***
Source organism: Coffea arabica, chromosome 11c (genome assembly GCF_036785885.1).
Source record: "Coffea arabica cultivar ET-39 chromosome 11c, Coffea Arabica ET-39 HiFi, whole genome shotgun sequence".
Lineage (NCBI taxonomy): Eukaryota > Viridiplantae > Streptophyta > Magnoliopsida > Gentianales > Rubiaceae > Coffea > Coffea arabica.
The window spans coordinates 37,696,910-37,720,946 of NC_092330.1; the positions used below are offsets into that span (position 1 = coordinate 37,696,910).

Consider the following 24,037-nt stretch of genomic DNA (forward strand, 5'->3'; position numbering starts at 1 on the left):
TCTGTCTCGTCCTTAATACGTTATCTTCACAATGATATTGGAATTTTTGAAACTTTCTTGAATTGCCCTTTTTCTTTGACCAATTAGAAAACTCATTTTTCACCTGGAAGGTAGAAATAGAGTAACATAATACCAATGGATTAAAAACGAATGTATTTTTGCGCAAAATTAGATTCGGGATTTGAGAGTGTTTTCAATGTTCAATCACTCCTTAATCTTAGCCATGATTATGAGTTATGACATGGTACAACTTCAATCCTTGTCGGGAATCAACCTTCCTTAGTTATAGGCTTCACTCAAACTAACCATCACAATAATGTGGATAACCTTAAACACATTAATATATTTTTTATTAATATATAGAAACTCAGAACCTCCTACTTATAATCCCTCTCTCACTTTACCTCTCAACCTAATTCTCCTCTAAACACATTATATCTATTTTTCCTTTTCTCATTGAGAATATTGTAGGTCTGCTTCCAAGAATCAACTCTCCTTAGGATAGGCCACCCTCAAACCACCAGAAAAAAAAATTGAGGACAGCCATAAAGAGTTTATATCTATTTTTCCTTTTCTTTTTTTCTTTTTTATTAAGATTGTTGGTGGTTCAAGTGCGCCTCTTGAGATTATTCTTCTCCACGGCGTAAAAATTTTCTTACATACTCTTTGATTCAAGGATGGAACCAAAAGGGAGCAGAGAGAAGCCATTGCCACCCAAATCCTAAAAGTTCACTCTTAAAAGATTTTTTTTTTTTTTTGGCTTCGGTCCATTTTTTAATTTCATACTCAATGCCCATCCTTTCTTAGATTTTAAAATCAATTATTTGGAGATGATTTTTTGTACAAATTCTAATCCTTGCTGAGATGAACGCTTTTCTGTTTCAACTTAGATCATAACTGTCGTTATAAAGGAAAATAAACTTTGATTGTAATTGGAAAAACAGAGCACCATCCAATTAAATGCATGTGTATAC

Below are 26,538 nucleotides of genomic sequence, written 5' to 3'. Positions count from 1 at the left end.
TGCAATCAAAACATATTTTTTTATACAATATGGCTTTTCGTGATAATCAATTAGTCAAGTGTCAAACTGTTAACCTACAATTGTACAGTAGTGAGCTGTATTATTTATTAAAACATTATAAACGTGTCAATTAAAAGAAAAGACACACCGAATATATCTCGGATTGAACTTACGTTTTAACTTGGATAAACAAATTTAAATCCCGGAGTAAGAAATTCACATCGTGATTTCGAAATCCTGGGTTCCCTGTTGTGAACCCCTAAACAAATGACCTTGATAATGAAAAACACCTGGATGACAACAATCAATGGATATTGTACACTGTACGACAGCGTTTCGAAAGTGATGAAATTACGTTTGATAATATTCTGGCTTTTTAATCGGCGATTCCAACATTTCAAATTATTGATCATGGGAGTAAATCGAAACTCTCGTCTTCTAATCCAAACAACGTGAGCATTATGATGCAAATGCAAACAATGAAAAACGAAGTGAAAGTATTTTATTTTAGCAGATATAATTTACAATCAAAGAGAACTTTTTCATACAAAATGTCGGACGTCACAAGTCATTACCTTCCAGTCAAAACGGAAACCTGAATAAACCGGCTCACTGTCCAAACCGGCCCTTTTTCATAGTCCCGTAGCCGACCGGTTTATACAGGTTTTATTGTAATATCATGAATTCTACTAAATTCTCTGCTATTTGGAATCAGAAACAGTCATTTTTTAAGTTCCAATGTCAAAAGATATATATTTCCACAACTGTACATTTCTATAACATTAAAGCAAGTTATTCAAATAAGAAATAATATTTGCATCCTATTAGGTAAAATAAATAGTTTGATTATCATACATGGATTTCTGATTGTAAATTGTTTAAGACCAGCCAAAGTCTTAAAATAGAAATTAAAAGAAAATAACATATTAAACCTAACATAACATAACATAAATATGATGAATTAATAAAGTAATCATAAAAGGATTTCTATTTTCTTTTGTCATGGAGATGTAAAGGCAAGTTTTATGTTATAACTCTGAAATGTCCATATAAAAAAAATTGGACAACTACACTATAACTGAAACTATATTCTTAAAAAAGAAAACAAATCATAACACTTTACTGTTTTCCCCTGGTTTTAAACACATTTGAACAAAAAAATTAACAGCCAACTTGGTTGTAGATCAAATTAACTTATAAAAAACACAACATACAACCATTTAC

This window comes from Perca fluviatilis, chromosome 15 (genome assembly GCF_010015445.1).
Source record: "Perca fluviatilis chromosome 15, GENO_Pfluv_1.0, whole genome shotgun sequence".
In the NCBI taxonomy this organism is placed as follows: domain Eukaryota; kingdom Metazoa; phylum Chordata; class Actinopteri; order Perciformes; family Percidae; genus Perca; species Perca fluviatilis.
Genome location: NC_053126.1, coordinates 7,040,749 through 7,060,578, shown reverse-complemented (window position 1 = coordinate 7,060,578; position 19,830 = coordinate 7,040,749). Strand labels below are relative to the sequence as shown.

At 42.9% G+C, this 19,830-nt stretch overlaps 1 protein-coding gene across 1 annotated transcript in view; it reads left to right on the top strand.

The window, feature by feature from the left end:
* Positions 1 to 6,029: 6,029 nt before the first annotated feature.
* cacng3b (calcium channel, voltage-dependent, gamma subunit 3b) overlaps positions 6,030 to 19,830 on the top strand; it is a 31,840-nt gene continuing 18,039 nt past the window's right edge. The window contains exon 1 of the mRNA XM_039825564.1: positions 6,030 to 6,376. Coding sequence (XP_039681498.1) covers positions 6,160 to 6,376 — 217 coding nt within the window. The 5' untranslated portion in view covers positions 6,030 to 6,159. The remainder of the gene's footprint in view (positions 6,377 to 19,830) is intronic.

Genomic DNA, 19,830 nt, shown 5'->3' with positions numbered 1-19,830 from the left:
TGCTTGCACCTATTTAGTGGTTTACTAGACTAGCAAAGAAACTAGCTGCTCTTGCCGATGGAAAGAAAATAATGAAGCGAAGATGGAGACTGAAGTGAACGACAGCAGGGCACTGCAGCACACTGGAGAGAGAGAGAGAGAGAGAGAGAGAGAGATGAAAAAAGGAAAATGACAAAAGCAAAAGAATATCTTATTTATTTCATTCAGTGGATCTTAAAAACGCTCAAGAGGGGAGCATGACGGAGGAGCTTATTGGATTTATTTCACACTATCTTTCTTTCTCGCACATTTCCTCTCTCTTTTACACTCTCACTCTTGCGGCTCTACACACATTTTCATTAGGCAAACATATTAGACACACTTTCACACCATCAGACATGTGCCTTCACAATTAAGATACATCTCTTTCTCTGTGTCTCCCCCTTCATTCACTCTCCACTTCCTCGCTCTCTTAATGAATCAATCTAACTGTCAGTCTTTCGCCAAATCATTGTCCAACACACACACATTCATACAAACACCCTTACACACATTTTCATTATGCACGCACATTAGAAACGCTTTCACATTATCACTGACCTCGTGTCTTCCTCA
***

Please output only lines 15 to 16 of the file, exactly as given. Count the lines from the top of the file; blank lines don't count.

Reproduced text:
* Positions 1 to 6,029: 6,029 nt before the first annotated feature.
* cacng3b (calcium channel, voltage-dependent, gamma subunit 3b) overlaps positions 6,030 to 19,830 on the top strand; it is a 31,840-nt gene continuing 18,039 nt past the window's right edge. The window contains exon 1 of the mRNA XM_039825564.1: positions 6,030 to 6,376. Coding sequence (XP_039681498.1) covers positions 6,160 to 6,376 — 217 coding nt within the window. The 5' untranslated portion in view covers positions 6,030 to 6,159. The remainder of the gene's footprint in view (positions 6,377 to 19,830) is intronic.